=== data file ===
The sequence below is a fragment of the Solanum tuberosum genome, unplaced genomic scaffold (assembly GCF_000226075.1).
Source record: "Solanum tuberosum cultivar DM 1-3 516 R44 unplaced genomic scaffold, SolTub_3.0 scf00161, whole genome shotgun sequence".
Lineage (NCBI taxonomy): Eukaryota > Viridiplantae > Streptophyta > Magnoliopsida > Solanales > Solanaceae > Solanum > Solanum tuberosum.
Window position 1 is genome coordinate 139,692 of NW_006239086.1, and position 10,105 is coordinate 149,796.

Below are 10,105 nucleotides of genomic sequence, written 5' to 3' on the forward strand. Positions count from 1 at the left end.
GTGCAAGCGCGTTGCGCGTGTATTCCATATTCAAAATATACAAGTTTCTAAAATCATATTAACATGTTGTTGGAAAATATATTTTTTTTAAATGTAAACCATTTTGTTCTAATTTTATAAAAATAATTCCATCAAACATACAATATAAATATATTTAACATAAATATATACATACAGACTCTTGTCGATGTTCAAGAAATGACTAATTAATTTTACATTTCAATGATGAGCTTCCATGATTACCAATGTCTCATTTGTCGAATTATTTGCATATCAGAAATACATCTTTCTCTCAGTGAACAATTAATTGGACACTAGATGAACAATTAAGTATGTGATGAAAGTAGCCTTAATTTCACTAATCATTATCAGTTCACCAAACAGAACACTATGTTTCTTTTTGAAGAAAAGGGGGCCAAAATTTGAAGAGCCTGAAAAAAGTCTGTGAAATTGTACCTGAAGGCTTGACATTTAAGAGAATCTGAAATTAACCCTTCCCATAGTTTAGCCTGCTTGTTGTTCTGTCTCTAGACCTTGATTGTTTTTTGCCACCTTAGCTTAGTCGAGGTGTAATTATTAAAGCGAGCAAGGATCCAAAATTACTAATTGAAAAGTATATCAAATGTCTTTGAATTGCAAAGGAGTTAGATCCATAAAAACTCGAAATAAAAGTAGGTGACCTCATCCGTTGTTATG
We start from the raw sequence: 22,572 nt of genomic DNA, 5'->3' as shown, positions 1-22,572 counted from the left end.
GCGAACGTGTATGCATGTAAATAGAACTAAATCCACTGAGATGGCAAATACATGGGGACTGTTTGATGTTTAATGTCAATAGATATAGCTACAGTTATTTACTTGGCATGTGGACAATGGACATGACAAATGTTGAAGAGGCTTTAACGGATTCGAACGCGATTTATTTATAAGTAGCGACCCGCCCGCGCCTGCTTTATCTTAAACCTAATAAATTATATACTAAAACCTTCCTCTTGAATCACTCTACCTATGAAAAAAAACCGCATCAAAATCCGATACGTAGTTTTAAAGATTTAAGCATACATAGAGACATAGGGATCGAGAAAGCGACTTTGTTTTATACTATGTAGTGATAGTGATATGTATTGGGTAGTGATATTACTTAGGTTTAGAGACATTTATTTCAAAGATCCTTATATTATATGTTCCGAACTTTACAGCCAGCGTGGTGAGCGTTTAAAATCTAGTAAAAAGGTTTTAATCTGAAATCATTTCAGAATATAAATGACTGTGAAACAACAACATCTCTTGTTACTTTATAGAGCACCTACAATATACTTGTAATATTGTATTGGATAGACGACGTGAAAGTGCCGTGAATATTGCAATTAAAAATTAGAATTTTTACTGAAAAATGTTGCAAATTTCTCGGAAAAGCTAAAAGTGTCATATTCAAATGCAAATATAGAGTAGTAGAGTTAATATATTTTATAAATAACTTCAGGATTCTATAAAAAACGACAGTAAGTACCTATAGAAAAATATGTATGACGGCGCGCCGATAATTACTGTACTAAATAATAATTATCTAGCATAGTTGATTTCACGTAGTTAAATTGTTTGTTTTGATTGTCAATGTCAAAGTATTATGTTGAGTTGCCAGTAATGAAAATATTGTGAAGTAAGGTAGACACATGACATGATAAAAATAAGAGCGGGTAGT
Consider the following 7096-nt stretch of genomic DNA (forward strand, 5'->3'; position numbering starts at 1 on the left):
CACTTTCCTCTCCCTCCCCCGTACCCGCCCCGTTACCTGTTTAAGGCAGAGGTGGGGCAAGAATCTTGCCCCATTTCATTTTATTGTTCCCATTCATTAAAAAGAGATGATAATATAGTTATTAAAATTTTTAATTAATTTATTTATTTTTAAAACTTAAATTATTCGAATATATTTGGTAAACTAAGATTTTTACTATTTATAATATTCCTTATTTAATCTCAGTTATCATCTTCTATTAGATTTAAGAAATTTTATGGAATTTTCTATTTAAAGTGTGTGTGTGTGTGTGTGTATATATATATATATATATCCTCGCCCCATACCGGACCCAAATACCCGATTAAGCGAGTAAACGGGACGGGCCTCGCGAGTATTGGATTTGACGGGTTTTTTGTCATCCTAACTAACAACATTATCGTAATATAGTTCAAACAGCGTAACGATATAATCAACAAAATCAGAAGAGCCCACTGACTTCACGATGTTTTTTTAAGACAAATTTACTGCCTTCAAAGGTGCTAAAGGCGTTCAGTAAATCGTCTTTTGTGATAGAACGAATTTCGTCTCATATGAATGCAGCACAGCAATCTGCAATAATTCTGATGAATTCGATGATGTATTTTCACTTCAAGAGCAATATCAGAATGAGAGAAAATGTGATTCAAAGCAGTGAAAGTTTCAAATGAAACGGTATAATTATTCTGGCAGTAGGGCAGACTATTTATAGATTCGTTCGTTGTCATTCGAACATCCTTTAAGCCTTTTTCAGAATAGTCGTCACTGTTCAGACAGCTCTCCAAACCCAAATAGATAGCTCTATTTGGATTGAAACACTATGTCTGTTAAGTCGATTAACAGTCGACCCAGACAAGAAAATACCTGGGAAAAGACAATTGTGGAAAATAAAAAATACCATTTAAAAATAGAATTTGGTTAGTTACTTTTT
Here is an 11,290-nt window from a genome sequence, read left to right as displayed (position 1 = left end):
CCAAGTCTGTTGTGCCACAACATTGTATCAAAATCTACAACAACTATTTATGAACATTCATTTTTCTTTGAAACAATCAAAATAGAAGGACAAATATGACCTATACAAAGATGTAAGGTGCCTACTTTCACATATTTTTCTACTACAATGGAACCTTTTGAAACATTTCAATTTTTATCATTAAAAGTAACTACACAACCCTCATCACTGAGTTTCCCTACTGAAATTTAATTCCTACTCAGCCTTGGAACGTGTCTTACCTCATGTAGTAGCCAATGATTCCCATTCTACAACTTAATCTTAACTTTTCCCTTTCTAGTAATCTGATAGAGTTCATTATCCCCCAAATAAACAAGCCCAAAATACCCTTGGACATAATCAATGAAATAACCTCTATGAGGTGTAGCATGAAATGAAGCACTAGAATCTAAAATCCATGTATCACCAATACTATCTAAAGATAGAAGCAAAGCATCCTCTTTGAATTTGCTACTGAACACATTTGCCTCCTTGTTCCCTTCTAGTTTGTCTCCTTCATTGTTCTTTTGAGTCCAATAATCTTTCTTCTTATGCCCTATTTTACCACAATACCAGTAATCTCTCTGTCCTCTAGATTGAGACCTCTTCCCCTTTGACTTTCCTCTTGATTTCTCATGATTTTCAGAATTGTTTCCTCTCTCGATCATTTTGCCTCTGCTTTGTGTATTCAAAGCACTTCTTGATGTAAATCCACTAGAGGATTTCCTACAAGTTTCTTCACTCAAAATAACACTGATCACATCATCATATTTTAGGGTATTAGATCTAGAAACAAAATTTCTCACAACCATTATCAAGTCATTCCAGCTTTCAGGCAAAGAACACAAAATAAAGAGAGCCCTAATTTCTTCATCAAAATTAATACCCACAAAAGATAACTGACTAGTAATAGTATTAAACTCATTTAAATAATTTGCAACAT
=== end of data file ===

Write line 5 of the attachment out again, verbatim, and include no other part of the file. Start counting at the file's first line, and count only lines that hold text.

Below are 10,105 nucleotides of genomic sequence, written 5' to 3' on the forward strand. Positions count from 1 at the left end.